YOU ARE HERE: LAT HomeCollections

Jimmy Fallon speaks geek on 'Late Night'

The talk show host is interviewing bloggers and showcasing gadgets in a digital embrace that may help him draw hip, plugged-in consumers who otherwise don't watch much TV.

March 16, 2009|Mark Milian

If the half-dozen Twitter messages Jimmy Fallon sends most days aren't enough, the talk show host cemented his geek credibility last week by interviewing a gadget blogger and the creators of a Web-only show most Americans have never heard of.

On Wednesday, Kevin Rose and Alex Albrecht, hosts of the techie favorite "Diggnation," bantered with Fallon on the same love seat previously graced by such celebrities as Robert De Niro, Van Morrison and Cameron Diaz.

Two days earlier, Engadget Editor Joshua Topolsky talked operating systems and accelerometers while he showed off an early version of the hotly anticipated Palm Pre smartphone.

"Geek out, man," Fallon told him after Topolsky looked sheepish for mentioning the term "user interface."

That's what "Late Night With Jimmy Fallon" is doing. As he tries to build a loyal audience for his 2-week-old NBC show, Fallon, 34, is embracing gadgets and digital media more than any of his peers.

For The Record
Los Angeles Times Wednesday, March 18, 2009 Home Edition Main News Part A Page 4 National Desk 1 inches; 44 words Type of Material: Correction
Jimmy Fallon: An article in Business on Monday about talk show host Jimmy Fallon's tech leanings included a photo of Fallon with guests Kevin Rose and Alex Albrecht, hosts of the Web-only show "Diggnation." The caption, however, transposed the identifications of Rose and Albrecht.

Before he debuted on March 2 as Conan O'Brien's successor, Fallon practiced his delivery by posting video clips on his website.

"Late Night" gags involve fake Facebook status updates for audience members. He exchanges tweets -- as Twitter messages are known -- daily with the more than 300,000 people following him on the Web service, and he enlisted their help in compiling questions to ask Diaz on the air.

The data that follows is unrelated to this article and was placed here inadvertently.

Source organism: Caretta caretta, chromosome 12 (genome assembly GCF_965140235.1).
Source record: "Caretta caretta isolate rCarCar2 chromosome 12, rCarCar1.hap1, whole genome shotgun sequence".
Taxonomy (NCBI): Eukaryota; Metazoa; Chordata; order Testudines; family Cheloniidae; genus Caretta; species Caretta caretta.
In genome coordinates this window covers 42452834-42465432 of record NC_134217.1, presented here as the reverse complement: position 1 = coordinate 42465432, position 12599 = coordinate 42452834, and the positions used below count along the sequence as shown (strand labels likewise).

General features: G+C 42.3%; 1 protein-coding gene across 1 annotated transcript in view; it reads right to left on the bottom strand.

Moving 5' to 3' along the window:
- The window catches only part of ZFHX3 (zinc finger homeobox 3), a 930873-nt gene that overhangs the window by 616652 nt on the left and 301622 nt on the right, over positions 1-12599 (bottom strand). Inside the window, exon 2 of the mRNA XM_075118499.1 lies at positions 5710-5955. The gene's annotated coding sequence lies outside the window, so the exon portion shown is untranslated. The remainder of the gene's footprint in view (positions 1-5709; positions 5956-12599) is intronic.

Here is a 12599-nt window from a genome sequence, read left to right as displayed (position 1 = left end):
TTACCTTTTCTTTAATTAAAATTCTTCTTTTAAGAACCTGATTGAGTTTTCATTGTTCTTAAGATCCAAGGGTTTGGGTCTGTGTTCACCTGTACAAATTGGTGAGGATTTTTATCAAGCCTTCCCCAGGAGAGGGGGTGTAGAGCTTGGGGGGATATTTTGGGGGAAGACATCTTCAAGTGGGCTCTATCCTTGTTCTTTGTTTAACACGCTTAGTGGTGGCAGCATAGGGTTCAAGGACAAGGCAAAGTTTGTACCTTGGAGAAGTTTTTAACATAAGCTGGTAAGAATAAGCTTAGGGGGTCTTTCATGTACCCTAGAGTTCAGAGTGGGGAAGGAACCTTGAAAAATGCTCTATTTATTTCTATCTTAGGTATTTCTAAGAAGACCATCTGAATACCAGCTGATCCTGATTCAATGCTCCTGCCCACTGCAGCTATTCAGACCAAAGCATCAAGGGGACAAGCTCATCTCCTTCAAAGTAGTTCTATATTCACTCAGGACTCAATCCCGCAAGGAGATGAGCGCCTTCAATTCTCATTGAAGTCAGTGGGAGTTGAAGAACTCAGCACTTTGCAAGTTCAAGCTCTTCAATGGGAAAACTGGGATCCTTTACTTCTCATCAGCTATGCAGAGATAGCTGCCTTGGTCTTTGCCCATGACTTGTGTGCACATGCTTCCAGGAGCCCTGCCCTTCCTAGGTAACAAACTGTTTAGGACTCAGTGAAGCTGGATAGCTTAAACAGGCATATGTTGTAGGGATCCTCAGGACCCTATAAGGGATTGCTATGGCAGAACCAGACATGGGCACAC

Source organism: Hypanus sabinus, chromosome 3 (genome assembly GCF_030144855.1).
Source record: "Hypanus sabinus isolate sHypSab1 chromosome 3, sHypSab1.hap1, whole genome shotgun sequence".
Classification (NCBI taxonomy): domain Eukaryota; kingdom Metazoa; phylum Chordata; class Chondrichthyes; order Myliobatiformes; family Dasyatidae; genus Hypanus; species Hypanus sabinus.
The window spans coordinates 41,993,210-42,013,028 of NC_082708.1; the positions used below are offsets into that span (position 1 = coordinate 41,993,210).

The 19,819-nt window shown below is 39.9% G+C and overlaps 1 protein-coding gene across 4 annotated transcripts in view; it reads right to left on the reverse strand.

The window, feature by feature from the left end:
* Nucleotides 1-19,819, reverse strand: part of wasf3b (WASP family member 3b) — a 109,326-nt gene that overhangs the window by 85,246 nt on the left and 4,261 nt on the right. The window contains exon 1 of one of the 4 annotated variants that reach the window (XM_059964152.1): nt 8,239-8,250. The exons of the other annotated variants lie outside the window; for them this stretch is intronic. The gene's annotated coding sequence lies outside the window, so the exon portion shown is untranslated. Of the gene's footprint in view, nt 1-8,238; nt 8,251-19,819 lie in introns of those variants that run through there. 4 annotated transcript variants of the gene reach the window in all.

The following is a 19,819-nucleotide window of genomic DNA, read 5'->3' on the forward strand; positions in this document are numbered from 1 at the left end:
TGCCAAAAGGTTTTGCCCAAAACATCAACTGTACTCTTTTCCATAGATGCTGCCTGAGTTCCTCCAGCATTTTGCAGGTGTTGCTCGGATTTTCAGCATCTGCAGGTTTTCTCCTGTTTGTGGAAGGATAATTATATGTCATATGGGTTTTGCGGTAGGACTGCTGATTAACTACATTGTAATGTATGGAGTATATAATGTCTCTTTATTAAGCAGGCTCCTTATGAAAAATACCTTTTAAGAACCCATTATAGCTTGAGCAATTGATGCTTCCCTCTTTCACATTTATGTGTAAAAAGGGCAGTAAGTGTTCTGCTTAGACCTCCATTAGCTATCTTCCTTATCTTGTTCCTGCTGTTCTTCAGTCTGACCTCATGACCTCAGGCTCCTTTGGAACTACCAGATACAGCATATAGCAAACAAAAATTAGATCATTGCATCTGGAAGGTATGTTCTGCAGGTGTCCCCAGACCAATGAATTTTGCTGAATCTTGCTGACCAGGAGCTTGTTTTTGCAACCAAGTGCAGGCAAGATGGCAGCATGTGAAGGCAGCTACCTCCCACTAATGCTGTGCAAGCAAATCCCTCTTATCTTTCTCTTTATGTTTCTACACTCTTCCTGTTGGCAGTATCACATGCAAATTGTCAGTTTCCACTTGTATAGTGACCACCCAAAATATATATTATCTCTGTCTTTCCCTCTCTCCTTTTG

"You can't do a show nowadays that doesn't mention the Internet," said "Late Night" producer Gavin Purcell, who formerly worked for the G4 cable network, which focuses on video game culture. "It's where people spend so much time every day."

But the geek love also may help "Late Night" attract a demographic that advertisers lust after: hip, plugged-in consumers who otherwise don't watch much television.

"It would make sense to use Fallon as the guinea pig," said Ken Wilbur, a marketing professor at USC. "Experimenting with a new show is always less risky than messing with an established formula. Any strategies that work on Fallon's audience could then be ported to Leno and Conan."

Fallon and Purcell say they're merely trying to reflect the growing importance of tech gear and digital communications in society.

The show host often keeps an Apple laptop open on his desk. He says he's a regular reader of Engadget, one of the most popular tech blogs, and Topolsky said he had noticed Fallon commenting on posts.

Fallon had R.E.M. singer Michael Stipe record the incoming-calls message for his iPhone and told New York Mayor Michael Bloomberg to "meet me in front of the Sharp 108" -- a massive high-definition TV -- to pose for photos.

"I love technology and gadgets," Fallon said in an e-mail, adding that he doesn't "see it represented enough on television."

The well-placed products have created rumblings about whether "Late Night" was getting paid to show them off.

Purcell says it's not, though Fallon does eventually plan to demonstrate advertisers' products on the air -- the old-fashioned "now a word from our sponsors" approach that happens to be resistant to commercial-skipping by users of digital video recorders.

"We will be very clear if we're being sponsored," Purcell said. "We're in a time now when products can be content."

Though Fallon's ratings have been decent, outperforming "Late Show With Craig Ferguson" during the same time slot so far, critics have panned his hosting skills as awkward.

But his unpolished, slightly nerdy approach and embrace of technology may give younger audiences something to grab onto, UCLA marketing professor Ely Dahan said. That could appeal to advertisers.

"If you can convince someone at 18 to get a certain kind of credit card or laptop . . . you might be able to hold on to them for a very long time," he said.

In the meantime, Fallon has started returning some favors. Rose and Albrecht had him on their Los Angeles set in January to appear on "Diggnation." Fallon drank beer, cracked jokes and discussed recent submissions to Digg, the social-news site Rose founded.

He also promised to have the pair on "Late Night," saying he wanted to "embrace tech and gaming as much as celebrity." They just didn't expect the invitation to happen during the show's crucial first few weeks. "We sort of assumed it was going to be months before we got onto the show," Albrecht said.


Los Angeles Times Articles